Letter to Suzanne Legault regarding potential effects of LAC Code of Conduct on access to information

Ms. Suzanne Legault, Information Commissioner of Canada
Place de Ville, Tower B
112 Kent Street, 7th Floor
Ottawa, Ontario K1A 1H3

July 11, 2013

Subject:  Potential effects of Library and Archives Canada Code of Conduct on access to information

Dear Ms. Legault,

In May of this year, members of the Atlantic Provinces Library Association joined the Canadian Library Association and other provincial and territorial library associations in objecting to the newly created Library and Archives Canada (LAC) Code of Conduct.   I am writing to you today, on behalf of the APLA membership, to request your intervention in this matter.

 It is the contention of APLA that the LAC Code is overreaching, and that it severely limits the freedom of expression of national library staff.  Further, by attempting to be prescriptive in what staff are permitted to say in the conduct of their professional activities, the Code stifles intellectual inquiry and undermines the ability of librarians and information professionals to carry out their responsibilities towards Canadians.  More specifically, the restrictions on professional and personal activities imposed by the LAC Code of Conduct have the potential to impede public awareness of, and ultimately public access to, the vast store of Canadian heritage materials and official government documents held at LAC.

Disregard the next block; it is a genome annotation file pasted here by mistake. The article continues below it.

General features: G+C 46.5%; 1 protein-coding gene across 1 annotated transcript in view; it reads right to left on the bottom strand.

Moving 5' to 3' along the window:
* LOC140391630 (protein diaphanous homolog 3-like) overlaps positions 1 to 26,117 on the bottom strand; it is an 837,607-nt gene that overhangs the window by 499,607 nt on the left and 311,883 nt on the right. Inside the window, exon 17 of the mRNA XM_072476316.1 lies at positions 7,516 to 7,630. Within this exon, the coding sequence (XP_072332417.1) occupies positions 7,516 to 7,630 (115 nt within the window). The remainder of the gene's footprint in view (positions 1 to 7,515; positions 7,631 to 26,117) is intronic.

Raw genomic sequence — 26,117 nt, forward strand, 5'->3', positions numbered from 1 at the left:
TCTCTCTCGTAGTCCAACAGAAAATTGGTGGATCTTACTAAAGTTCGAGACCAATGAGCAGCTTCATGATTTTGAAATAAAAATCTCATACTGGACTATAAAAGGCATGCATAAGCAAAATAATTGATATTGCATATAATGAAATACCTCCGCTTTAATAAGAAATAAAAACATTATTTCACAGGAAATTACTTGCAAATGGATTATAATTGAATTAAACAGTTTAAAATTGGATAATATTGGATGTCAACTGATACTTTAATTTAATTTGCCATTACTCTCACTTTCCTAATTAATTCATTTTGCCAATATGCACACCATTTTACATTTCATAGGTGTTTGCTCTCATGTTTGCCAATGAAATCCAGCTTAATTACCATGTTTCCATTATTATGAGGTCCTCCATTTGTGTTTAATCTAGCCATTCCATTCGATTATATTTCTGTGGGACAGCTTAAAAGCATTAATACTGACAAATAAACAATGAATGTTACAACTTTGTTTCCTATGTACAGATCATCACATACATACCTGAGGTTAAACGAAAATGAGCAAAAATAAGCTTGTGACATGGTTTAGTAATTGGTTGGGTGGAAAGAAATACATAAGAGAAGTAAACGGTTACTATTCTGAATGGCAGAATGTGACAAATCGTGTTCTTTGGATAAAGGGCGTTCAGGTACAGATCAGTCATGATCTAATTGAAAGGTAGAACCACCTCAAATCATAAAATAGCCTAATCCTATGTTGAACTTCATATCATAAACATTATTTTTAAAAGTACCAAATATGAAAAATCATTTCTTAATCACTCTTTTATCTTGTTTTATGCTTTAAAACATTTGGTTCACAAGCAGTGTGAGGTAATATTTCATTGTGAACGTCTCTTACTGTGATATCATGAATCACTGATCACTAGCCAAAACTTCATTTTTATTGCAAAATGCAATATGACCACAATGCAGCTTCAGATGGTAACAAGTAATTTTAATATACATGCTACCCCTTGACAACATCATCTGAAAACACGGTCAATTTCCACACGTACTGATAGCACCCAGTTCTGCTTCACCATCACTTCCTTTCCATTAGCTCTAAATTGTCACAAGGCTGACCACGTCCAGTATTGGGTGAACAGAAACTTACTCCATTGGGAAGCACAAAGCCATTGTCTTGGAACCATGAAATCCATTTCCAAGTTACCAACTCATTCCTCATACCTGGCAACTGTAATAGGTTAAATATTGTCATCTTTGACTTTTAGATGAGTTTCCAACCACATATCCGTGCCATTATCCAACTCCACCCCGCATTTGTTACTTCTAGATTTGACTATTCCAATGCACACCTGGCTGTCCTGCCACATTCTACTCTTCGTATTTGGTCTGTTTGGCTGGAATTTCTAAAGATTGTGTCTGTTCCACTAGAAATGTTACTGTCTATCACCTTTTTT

APLA requests that you review the Code.  We further request that, where you share the concerns of the Association, you raise those concerns with the new Librarian and Archivist of Canada upon appointment.  Guidance is needed at this time on appropriate revisions to the Code, an acceptable version of which will respect the professional ethics of all LAC staff, ethics which encourage rather than discourage intellectual exchange and the advance of knowledge, to the benefit of all Canadians.

Thank you for considering this matter.


Louise White

APLA President

cc. The Right Honourable Stephen Harper, Prime Minister